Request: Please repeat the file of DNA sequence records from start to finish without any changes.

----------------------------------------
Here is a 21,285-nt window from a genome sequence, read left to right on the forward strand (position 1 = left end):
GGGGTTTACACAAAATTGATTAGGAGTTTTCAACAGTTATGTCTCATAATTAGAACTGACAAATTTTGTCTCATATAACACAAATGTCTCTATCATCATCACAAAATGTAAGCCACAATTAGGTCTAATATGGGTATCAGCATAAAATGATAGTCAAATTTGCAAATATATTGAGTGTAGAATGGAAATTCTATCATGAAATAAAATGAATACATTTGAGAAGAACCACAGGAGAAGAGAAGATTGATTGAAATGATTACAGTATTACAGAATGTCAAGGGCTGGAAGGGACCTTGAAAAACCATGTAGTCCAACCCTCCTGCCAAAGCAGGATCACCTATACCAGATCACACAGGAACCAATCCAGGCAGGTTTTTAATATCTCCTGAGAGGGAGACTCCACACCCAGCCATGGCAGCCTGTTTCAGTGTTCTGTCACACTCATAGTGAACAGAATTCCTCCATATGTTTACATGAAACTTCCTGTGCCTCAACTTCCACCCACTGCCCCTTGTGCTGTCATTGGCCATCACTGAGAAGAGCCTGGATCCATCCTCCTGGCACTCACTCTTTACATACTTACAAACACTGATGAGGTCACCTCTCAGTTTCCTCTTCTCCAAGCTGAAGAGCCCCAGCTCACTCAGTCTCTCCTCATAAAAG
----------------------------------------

Here is a 21,285-nt window from a genome sequence, read left to right on the forward strand (position 1 = left end):
GGGGTTTACACAAAATTGATTAGGAGTTTTCAACAGTTATGTCTCATAATTAGAACTGACAAATTTTGTCTCATATAACACAAATGTCTCTATCATCATCACAAAATGTAAGCCACAATTAGGTCTAATATGGGTATCAGCATAAAATGATAGTCAAATTTGCAAATATATTGAGTGTAGAATGGAAATTCTATCATGAAATAAAATGAATACATTTGAGAAGAACCACAGGAGAAGAGAAGATTGATTGAAATGATTACAGTATTACAGAATGTCAAGGGCTGGAAGGGACCTTGAAAAACCATGTAGTCCAACCCTCCTGCCAAAGCAGGATCACCTATACCAGATCACACAGGAACCAATCCAGGCAGGTTTTTAATATCTCCTGAGAGGGAGACTCCACACCCAGCCATGGCAGCCTGTTTCAGTGTTCTGTCACACTCATAGTGAACAGAATTCCTCCATATGTTTACATGAAACTTCCTGTGCCTCAACTTCCACCCACTGCCCCTTGTGCTGTCATTGGCCATCACTGAGAAGAGCCTGGATCCATCCTCCTGGCACTCACTCTTTACATACTTACAAACACTGATGAGGTCACCTCTCAGTTTCCTCTTCTCCAAGCTGAAGAGCCCCAGCTCACTCAGTCTCTCCTCATAAAAG